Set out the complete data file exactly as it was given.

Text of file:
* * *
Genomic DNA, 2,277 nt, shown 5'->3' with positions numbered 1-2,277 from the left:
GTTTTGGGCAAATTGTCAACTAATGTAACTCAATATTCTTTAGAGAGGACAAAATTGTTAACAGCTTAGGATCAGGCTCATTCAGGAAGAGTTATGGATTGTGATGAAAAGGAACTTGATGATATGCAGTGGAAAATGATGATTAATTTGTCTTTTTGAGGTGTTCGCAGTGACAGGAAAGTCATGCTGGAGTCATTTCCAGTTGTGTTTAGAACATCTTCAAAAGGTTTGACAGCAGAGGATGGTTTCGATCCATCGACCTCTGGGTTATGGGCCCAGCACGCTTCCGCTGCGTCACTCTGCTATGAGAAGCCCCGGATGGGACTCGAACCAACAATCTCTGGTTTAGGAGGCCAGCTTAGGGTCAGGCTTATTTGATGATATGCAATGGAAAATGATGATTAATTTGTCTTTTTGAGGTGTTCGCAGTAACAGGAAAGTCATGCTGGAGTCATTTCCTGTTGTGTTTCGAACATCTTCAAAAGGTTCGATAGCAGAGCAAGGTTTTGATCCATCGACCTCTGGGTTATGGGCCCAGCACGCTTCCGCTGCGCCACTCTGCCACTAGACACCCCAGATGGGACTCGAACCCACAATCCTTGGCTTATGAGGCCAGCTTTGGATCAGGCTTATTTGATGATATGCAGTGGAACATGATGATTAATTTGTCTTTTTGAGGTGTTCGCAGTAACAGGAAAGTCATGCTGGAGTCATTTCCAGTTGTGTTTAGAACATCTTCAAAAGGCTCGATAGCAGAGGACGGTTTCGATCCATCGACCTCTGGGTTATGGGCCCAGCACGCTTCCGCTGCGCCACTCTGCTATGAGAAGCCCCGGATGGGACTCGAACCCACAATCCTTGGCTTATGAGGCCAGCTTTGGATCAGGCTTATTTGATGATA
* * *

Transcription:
Genomic DNA, 2,277 nt, shown 5'->3' with positions numbered 1-2,277 from the left:
GTTTTGGGCAAATTGTCAACTAATGTAACTCAATATTCTTTAGAGAGGACAAAATTGTTAACAGCTTAGGATCAGGCTCATTCAGGAAGAGTTATGGATTGTGATGAAAAGGAACTTGATGATATGCAGTGGAAAATGATGATTAATTTGTCTTTTTGAGGTGTTCGCAGTGACAGGAAAGTCATGCTGGAGTCATTTCCAGTTGTGTTTAGAACATCTTCAAAAGGTTTGACAGCAGAGGATGGTTTCGATCCATCGACCTCTGGGTTATGGGCCCAGCACGCTTCCGCTGCGTCACTCTGCTATGAGAAGCCCCGGATGGGACTCGAACCAACAATCTCTGGTTTAGGAGGCCAGCTTAGGGTCAGGCTTATTTGATGATATGCAATGGAAAATGATGATTAATTTGTCTTTTTGAGGTGTTCGCAGTAACAGGAAAGTCATGCTGGAGTCATTTCCTGTTGTGTTTCGAACATCTTCAAAAGGTTCGATAGCAGAGCAAGGTTTTGATCCATCGACCTCTGGGTTATGGGCCCAGCACGCTTCCGCTGCGCCACTCTGCCACTAGACACCCCAGATGGGACTCGAACCCACAATCCTTGGCTTATGAGGCCAGCTTTGGATCAGGCTTATTTGATGATATGCAGTGGAACATGATGATTAATTTGTCTTTTTGAGGTGTTCGCAGTAACAGGAAAGTCATGCTGGAGTCATTTCCAGTTGTGTTTAGAACATCTTCAAAAGGCTCGATAGCAGAGGACGGTTTCGATCCATCGACCTCTGGGTTATGGGCCCAGCACGCTTCCGCTGCGCCACTCTGCTATGAGAAGCCCCGGATGGGACTCGAACCCACAATCCTTGGCTTATGAGGCCAGCTTTGGATCAGGCTTATTTGATGATA